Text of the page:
Bloomington Will Analyze Options For Repairing Brick Streets
The City of Bloomington will investigate repairing a 100-year-old section of Monroe Street with brick instead of paving it over.
The Council agreed unanimously Monday night to direct staff to design, plan, and bid the repair of brick or replacing the street with new brick. The move likely saved the 800 block of Monroe from being paved over with asphalt.
East Grove Resident Gary Justis said he loves to see historic areas preserved. And Justis said he's glad millenials are showing interest in the city's historic districts.
"In my neighborhood alone, the number of young people pushing strollers has just increased remarkably within the last ten years," said Justis. "I'm astounded."
Staff estimate the brick street project will cost between $300,000 to $469,445. Staff said asphalt would actually cost more over time because it does not last as long.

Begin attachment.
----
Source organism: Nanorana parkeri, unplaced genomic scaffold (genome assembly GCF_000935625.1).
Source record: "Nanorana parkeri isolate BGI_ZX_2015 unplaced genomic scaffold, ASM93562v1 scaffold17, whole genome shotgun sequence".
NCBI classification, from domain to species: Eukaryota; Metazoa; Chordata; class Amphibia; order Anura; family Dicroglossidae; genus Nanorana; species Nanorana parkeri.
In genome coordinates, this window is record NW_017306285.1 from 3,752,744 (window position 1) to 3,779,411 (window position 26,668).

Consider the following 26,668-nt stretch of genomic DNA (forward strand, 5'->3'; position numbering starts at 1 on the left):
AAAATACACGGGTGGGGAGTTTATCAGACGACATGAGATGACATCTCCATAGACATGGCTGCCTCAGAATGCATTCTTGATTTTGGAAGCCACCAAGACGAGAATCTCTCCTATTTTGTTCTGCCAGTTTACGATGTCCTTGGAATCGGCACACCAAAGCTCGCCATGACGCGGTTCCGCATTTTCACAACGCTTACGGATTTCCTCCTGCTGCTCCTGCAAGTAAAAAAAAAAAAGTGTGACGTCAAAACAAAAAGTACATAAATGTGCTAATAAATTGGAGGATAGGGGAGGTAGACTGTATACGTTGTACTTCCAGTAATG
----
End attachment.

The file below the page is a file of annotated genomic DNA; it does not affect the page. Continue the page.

Justis said brick streets can also help slow traffic and create "safe zones" within the community.
"Traffic calming occurs with bridge streets and you don't need cul-de-sacs and other expensive features within a street if you have brick streets. It solves the problem," said Justis.
Justis added brick roads can enhance neighborhood beauty and encourage people to move in.
Members of the Historic Preservation Commission told the council the Public Works Department had not consulted with them before proposing a possible asphalt overlay. Justis said he hopes Public Works will communicate more with the preservation commission in the future.
Also Monday night, the council approved two contracts with Roe Construction for street projects excluding the section of Monroe. $2.18 million will go toward general street resurfacing and $1.6 million is slated for street and alley repairs.
The Council also recognized Aldermen Kevin Lower and Jim Fruin for their dedication to the city. Fruin did not run for re-election. Lower lost to incumbent Tari Renner in the Mayoral election.
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